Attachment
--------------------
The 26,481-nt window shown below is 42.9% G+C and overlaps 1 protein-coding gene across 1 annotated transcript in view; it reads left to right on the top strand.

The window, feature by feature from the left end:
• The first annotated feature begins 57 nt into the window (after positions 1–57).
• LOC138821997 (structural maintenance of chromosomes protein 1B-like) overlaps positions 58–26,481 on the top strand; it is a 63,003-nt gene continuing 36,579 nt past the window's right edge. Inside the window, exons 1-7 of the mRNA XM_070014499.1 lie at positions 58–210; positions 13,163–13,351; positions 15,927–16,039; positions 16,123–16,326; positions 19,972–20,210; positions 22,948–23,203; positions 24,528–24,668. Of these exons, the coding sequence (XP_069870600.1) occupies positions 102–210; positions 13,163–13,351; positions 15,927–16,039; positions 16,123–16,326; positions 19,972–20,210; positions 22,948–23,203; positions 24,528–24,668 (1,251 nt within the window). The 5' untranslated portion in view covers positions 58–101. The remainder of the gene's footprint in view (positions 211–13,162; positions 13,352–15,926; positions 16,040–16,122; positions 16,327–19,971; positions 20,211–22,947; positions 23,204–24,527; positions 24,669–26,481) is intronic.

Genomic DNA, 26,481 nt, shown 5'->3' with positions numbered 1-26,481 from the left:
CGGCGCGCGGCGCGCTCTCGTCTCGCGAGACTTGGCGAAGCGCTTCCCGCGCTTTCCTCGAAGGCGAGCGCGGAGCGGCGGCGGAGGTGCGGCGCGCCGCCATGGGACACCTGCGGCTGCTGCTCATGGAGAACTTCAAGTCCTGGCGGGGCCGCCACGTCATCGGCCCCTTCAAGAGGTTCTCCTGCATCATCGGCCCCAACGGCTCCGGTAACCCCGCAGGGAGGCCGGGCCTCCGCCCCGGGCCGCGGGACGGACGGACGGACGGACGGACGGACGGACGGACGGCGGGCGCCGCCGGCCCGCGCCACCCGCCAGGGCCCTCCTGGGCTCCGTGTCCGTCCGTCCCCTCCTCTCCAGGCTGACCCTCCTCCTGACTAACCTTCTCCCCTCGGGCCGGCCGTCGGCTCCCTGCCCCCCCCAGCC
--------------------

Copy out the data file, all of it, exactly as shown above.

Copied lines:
The 26,481-nt window shown below is 42.9% G+C and overlaps 1 protein-coding gene across 1 annotated transcript in view; it reads left to right on the top strand.

The window, feature by feature from the left end:
• The first annotated feature begins 57 nt into the window (after positions 1–57).
• LOC138821997 (structural maintenance of chromosomes protein 1B-like) overlaps positions 58–26,481 on the top strand; it is a 63,003-nt gene continuing 36,579 nt past the window's right edge. Inside the window, exons 1-7 of the mRNA XM_070014499.1 lie at positions 58–210; positions 13,163–13,351; positions 15,927–16,039; positions 16,123–16,326; positions 19,972–20,210; positions 22,948–23,203; positions 24,528–24,668. Of these exons, the coding sequence (XP_069870600.1) occupies positions 102–210; positions 13,163–13,351; positions 15,927–16,039; positions 16,123–16,326; positions 19,972–20,210; positions 22,948–23,203; positions 24,528–24,668 (1,251 nt within the window). The 5' untranslated portion in view covers positions 58–101. The remainder of the gene's footprint in view (positions 211–13,162; positions 13,352–15,926; positions 16,040–16,122; positions 16,327–19,971; positions 20,211–22,947; positions 23,204–24,527; positions 24,669–26,481) is intronic.

Genomic DNA, 26,481 nt, shown 5'->3' with positions numbered 1-26,481 from the left:
CGGCGCGCGGCGCGCTCTCGTCTCGCGAGACTTGGCGAAGCGCTTCCCGCGCTTTCCTCGAAGGCGAGCGCGGAGCGGCGGCGGAGGTGCGGCGCGCCGCCATGGGACACCTGCGGCTGCTGCTCATGGAGAACTTCAAGTCCTGGCGGGGCCGCCACGTCATCGGCCCCTTCAAGAGGTTCTCCTGCATCATCGGCCCCAACGGCTCCGGTAACCCCGCAGGGAGGCCGGGCCTCCGCCCCGGGCCGCGGGACGGACGGACGGACGGACGGACGGACGGACGGACGGCGGGCGCCGCCGGCCCGCGCCACCCGCCAGGGCCCTCCTGGGCTCCGTGTCCGTCCGTCCCCTCCTCTCCAGGCTGACCCTCCTCCTGACTAACCTTCTCCCCTCGGGCCGGCCGTCGGCTCCCTGCCCCCCCCAGCC